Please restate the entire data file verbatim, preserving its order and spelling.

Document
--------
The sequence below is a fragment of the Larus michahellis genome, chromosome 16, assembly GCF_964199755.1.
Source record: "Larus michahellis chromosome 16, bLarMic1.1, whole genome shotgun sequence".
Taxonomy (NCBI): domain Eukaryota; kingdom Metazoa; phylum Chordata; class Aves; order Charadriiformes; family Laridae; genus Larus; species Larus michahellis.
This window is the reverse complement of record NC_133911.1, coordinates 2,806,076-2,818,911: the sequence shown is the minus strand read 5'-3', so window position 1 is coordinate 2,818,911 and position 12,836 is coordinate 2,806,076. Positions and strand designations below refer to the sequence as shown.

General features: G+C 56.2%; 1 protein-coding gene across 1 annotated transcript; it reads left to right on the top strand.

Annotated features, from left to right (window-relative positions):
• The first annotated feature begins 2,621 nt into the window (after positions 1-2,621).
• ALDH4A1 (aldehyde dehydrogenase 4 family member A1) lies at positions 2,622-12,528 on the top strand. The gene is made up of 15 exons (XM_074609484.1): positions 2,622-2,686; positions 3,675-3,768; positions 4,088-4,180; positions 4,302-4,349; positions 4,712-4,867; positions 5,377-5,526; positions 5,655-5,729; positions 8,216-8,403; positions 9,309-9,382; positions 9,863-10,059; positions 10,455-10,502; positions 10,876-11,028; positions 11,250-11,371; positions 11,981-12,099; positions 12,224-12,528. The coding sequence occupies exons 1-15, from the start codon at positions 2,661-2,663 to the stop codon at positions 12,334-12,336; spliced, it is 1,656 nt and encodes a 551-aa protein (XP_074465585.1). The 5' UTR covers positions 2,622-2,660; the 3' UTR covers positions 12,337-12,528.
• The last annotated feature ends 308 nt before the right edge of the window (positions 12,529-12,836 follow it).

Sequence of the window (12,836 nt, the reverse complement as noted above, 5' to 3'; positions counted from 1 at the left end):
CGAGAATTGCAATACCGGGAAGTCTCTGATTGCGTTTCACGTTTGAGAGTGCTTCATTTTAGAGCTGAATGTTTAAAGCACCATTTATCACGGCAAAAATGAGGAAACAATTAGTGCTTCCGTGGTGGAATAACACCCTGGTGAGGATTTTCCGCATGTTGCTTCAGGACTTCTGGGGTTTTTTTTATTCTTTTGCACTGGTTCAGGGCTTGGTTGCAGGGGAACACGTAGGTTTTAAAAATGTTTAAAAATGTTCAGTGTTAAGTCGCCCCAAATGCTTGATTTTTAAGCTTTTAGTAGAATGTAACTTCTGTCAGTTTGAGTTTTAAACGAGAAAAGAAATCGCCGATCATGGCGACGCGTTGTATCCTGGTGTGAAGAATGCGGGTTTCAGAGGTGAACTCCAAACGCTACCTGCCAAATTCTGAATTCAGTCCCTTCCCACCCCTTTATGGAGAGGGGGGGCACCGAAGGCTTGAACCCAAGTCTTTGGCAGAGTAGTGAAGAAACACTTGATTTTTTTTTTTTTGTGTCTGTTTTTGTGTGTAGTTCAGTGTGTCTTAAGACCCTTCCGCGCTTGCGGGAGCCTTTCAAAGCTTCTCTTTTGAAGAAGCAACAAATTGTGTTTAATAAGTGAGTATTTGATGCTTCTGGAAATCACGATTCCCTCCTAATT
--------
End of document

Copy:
The sequence below is a fragment of the Larus michahellis genome, chromosome 16, assembly GCF_964199755.1.
Source record: "Larus michahellis chromosome 16, bLarMic1.1, whole genome shotgun sequence".
Taxonomy (NCBI): domain Eukaryota; kingdom Metazoa; phylum Chordata; class Aves; order Charadriiformes; family Laridae; genus Larus; species Larus michahellis.
This window is the reverse complement of record NC_133911.1, coordinates 2,806,076-2,818,911: the sequence shown is the minus strand read 5'-3', so window position 1 is coordinate 2,818,911 and position 12,836 is coordinate 2,806,076. Positions and strand designations below refer to the sequence as shown.

General features: G+C 56.2%; 1 protein-coding gene across 1 annotated transcript; it reads left to right on the top strand.

Annotated features, from left to right (window-relative positions):
• The first annotated feature begins 2,621 nt into the window (after positions 1-2,621).
• ALDH4A1 (aldehyde dehydrogenase 4 family member A1) lies at positions 2,622-12,528 on the top strand. The gene is made up of 15 exons (XM_074609484.1): positions 2,622-2,686; positions 3,675-3,768; positions 4,088-4,180; positions 4,302-4,349; positions 4,712-4,867; positions 5,377-5,526; positions 5,655-5,729; positions 8,216-8,403; positions 9,309-9,382; positions 9,863-10,059; positions 10,455-10,502; positions 10,876-11,028; positions 11,250-11,371; positions 11,981-12,099; positions 12,224-12,528. The coding sequence occupies exons 1-15, from the start codon at positions 2,661-2,663 to the stop codon at positions 12,334-12,336; spliced, it is 1,656 nt and encodes a 551-aa protein (XP_074465585.1). The 5' UTR covers positions 2,622-2,660; the 3' UTR covers positions 12,337-12,528.
• The last annotated feature ends 308 nt before the right edge of the window (positions 12,529-12,836 follow it).

Sequence of the window (12,836 nt, the reverse complement as noted above, 5' to 3'; positions counted from 1 at the left end):
CGAGAATTGCAATACCGGGAAGTCTCTGATTGCGTTTCACGTTTGAGAGTGCTTCATTTTAGAGCTGAATGTTTAAAGCACCATTTATCACGGCAAAAATGAGGAAACAATTAGTGCTTCCGTGGTGGAATAACACCCTGGTGAGGATTTTCCGCATGTTGCTTCAGGACTTCTGGGGTTTTTTTTATTCTTTTGCACTGGTTCAGGGCTTGGTTGCAGGGGAACACGTAGGTTTTAAAAATGTTTAAAAATGTTCAGTGTTAAGTCGCCCCAAATGCTTGATTTTTAAGCTTTTAGTAGAATGTAACTTCTGTCAGTTTGAGTTTTAAACGAGAAAAGAAATCGCCGATCATGGCGACGCGTTGTATCCTGGTGTGAAGAATGCGGGTTTCAGAGGTGAACTCCAAACGCTACCTGCCAAATTCTGAATTCAGTCCCTTCCCACCCCTTTATGGAGAGGGGGGGCACCGAAGGCTTGAACCCAAGTCTTTGGCAGAGTAGTGAAGAAACACTTGATTTTTTTTTTTTTGTGTCTGTTTTTGTGTGTAGTTCAGTGTGTCTTAAGACCCTTCCGCGCTTGCGGGAGCCTTTCAAAGCTTCTCTTTTGAAGAAGCAACAAATTGTGTTTAATAAGTGAGTATTTGATGCTTCTGGAAATCACGATTCCCTCCTAATT